Honduras is one of the most impoverished nations in Central America. In 2016, figures showed that over 66 percent of its population lived in extreme poverty. These figures also reveal an estimated one out of five rural Hondurans is trying to survive on less than a mere $1.90 per day. Since poverty and criminal activity seem to have a close correlational relationship, it is no surprise that Honduras has held consistently high crime rates along with high poverty rates. What many may not know is that much of Honduras’s crime is due to gang violence. Below are seven facts about gangs in Honduras.
Seven Facts About Gangs in Honduras
- The two largest gangs in Honduras are the MS 13 and the Barrio 18. MS 13 is expanding internationally. Its scope and influence on crime in Honduras are hard to verify. In fact, since gang activity is so common in Honduras, it is hard for government officials to discern how much violence in the country is strictly due to gang-related activity.
- One gang runs several legal businesses. Recent investigations into the massive MS 13 gang activities in El Salvador uncovered a multimillion-dollar structure of legitimate businesses owned by the gang. MS 13 is a violent and massive gang that operates primarily in Honduras but also in El Salvador. Additionally, the gang has close ties with Mexican drug cartels.
- Honduras is attempting to rid its law enforcement of corruption. Since 2016, the nation of Honduras has dismissed around 4,455 police officers. This purge was an attempt to cleanse its law-enforcement from corrupted officials. These were officials who dabbled with organized crime and carried out extra-judicial killings. The country is also trying to create a new police training curriculum that centers on human rights.
- Ex-cops are being recruited into gangs. Despite good intentions, many of the released ex-police officers are now being hired by the vicious MS 13 gang as bodyguards and trainers for gang-related activities. MS 13 reportedly pays ex-officers 2.5 times the amount they made inside the police force. This allows the gang to become better-trained to conduct violent business.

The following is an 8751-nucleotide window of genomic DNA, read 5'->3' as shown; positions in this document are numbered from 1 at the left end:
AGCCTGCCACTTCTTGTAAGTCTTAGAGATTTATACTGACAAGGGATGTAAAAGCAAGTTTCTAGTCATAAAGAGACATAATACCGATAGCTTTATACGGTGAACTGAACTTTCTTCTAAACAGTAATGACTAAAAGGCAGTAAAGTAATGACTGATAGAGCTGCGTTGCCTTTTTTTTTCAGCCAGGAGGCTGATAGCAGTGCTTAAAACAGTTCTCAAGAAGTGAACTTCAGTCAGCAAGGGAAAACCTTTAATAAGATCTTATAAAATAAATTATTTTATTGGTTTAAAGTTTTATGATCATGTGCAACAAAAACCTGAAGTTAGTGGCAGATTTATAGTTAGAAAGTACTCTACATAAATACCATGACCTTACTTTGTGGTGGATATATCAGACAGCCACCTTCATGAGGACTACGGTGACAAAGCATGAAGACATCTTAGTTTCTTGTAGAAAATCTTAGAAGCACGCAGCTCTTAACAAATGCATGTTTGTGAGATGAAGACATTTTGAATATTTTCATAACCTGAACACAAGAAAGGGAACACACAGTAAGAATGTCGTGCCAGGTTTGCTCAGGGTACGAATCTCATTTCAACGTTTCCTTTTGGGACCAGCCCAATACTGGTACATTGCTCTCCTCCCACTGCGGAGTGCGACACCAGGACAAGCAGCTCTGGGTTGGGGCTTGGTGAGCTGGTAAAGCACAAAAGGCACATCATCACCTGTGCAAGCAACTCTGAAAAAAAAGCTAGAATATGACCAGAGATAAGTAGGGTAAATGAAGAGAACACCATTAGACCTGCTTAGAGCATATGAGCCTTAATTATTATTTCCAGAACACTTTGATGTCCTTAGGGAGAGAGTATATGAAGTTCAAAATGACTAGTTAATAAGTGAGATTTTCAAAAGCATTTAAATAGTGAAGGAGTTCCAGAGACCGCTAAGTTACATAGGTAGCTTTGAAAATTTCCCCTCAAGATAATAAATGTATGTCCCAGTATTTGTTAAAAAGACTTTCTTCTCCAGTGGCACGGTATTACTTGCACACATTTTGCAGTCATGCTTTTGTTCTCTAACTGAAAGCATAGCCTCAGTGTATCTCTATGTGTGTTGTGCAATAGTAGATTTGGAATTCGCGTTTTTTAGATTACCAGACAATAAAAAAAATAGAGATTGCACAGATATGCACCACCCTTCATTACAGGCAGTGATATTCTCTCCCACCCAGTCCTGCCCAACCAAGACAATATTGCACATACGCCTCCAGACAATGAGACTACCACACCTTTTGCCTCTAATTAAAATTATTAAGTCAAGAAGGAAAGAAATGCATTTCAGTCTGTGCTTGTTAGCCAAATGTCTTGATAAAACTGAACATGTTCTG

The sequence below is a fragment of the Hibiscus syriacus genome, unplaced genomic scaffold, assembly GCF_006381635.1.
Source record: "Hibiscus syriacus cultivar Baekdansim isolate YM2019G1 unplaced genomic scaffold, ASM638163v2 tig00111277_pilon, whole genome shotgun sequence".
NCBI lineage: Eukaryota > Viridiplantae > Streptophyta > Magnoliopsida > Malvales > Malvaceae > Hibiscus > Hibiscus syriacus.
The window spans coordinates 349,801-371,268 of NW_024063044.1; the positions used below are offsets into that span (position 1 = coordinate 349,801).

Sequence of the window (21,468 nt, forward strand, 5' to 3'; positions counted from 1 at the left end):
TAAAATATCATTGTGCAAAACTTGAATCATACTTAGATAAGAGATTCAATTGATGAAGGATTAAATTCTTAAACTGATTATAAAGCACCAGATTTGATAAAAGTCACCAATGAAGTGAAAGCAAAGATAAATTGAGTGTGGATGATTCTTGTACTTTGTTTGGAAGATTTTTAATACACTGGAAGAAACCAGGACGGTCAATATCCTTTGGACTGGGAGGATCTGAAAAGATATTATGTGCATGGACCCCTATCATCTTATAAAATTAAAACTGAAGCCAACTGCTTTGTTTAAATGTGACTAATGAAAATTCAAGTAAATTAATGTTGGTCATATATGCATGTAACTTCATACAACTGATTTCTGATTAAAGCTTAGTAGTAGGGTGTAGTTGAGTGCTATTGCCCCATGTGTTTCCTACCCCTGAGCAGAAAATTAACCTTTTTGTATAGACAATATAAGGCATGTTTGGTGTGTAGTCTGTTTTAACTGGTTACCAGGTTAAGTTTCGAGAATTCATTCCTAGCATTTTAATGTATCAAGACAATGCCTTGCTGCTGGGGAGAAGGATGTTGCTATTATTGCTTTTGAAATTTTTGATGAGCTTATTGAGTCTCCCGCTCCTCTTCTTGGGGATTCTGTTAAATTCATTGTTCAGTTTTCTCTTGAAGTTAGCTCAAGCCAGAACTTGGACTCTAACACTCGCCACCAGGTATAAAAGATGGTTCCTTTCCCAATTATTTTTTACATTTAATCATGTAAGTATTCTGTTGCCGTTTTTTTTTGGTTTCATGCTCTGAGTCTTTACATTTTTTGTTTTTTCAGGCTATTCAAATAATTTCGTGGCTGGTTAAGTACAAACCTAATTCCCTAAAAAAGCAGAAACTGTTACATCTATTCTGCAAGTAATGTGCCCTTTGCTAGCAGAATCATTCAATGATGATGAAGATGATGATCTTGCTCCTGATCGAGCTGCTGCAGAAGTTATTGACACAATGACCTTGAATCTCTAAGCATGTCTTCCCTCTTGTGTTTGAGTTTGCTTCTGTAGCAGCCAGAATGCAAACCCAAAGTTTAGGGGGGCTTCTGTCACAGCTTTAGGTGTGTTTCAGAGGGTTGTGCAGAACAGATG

- Families are leaving their homes to escape gang violence. Between 2016 and 2017, over 1,900 people fled their homes and communities because of gang-related death threats or extortions. It can be insidiously dangerous for residents of Honduras to live unaware of gang turf. Many may accidentally cross those invisible lines and put themselves in harm’s way.
- Homicide rates are decreasing, but Honduras still has one of the highest. Honduran homicide rates in 2018 are half of what they were in 2012. In 2012, Honduras experienced 86 murders per 100,000 citizens. In 2018, this number decreased to 42 murders per 100,000 citizens. Although making progress, Honduras still has one of the highest homicide rates in the world.
- Honduras has increased the budget for protection from gangs. The budget for Honduran security and justice institutions has increased by over 50 percent in the last five years. In the last couple of years, the El Pozo and La Tolva maximum-security prisons were built. Some of the nation’s criminal and gang leaders are now incarcerated there. Security officials say this has limited their abilities to operate within the prison system.
These key facts about gangs in Honduras indicate that Honduras is trying to lessen the violence that plagues its streets. This is in tandem with foreign partners such as the United States. Overall, global attention and innovative thinking are necessary to provide solutions to the gang epidemic.
– Haley Hiday